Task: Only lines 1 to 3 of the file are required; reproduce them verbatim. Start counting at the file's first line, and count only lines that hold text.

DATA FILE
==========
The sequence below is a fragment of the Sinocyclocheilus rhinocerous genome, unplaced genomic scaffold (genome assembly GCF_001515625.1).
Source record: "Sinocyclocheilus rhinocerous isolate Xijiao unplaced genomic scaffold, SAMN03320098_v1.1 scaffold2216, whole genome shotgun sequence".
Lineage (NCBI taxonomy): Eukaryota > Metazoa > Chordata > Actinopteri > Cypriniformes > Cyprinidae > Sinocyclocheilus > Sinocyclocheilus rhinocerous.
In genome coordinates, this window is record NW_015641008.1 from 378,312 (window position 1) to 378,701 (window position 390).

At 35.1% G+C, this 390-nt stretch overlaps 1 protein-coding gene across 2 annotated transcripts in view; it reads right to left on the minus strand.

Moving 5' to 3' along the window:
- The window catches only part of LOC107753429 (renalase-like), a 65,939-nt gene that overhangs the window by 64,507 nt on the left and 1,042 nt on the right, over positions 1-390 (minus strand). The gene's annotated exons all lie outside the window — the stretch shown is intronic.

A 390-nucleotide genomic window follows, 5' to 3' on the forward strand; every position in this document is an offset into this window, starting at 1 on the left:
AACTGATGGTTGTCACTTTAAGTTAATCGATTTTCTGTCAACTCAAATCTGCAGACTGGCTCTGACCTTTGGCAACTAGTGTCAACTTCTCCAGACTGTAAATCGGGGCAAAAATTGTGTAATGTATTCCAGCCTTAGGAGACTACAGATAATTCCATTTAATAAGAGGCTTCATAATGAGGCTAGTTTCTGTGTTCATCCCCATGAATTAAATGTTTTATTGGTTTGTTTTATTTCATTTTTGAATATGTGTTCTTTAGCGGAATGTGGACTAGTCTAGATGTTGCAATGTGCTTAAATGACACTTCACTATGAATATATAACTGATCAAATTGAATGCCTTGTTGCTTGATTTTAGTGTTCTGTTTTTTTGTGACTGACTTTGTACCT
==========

The sequence below is a fragment of the Sinocyclocheilus rhinocerous genome, unplaced genomic scaffold (genome assembly GCF_001515625.1).
Source record: "Sinocyclocheilus rhinocerous isolate Xijiao unplaced genomic scaffold, SAMN03320098_v1.1 scaffold2216, whole genome shotgun sequence".
Lineage (NCBI taxonomy): Eukaryota > Metazoa > Chordata > Actinopteri > Cypriniformes > Cyprinidae > Sinocyclocheilus > Sinocyclocheilus rhinocerous.